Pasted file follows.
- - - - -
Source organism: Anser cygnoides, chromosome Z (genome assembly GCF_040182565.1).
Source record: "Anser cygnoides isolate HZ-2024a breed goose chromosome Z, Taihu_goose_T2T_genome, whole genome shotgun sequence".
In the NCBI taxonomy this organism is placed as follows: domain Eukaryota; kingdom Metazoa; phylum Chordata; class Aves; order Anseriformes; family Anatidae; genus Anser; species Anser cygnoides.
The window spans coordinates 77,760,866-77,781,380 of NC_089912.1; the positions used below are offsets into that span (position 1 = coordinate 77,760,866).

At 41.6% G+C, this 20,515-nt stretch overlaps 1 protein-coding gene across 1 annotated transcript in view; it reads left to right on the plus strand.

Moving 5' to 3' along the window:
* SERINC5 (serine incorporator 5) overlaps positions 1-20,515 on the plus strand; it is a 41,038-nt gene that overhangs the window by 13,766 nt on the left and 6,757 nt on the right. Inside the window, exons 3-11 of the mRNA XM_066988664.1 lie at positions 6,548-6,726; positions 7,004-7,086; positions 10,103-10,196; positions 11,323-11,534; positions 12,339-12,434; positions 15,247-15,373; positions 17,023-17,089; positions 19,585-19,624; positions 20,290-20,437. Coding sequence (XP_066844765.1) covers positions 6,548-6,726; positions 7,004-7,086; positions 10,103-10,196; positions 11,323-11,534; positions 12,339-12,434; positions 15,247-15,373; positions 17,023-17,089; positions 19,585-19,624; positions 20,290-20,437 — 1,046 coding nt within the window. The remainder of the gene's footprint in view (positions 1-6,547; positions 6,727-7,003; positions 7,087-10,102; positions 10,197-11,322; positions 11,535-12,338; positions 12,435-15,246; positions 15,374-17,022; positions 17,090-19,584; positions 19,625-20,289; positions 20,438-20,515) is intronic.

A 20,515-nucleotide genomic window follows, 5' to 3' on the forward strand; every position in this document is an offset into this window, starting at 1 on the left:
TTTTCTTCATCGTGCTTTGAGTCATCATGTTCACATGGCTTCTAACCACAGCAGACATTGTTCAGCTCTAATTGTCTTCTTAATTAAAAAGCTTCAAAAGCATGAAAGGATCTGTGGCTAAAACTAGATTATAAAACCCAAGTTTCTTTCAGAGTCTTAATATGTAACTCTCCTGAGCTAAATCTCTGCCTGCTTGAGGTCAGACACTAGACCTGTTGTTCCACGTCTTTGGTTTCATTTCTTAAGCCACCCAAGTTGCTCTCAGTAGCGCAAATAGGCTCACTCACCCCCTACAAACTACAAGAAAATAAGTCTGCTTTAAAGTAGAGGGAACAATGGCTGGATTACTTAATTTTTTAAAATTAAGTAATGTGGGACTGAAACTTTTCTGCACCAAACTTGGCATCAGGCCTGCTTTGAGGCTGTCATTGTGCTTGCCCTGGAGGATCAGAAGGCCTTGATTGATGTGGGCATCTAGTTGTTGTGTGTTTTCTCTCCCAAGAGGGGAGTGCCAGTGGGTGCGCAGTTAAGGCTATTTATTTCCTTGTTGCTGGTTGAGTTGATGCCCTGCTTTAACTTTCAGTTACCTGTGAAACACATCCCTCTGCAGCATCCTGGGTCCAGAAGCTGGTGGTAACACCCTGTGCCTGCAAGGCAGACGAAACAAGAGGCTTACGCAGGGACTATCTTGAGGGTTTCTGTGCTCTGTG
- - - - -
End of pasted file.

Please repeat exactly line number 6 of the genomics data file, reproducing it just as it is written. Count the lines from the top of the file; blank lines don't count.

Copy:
Moving 5' to 3' along the window: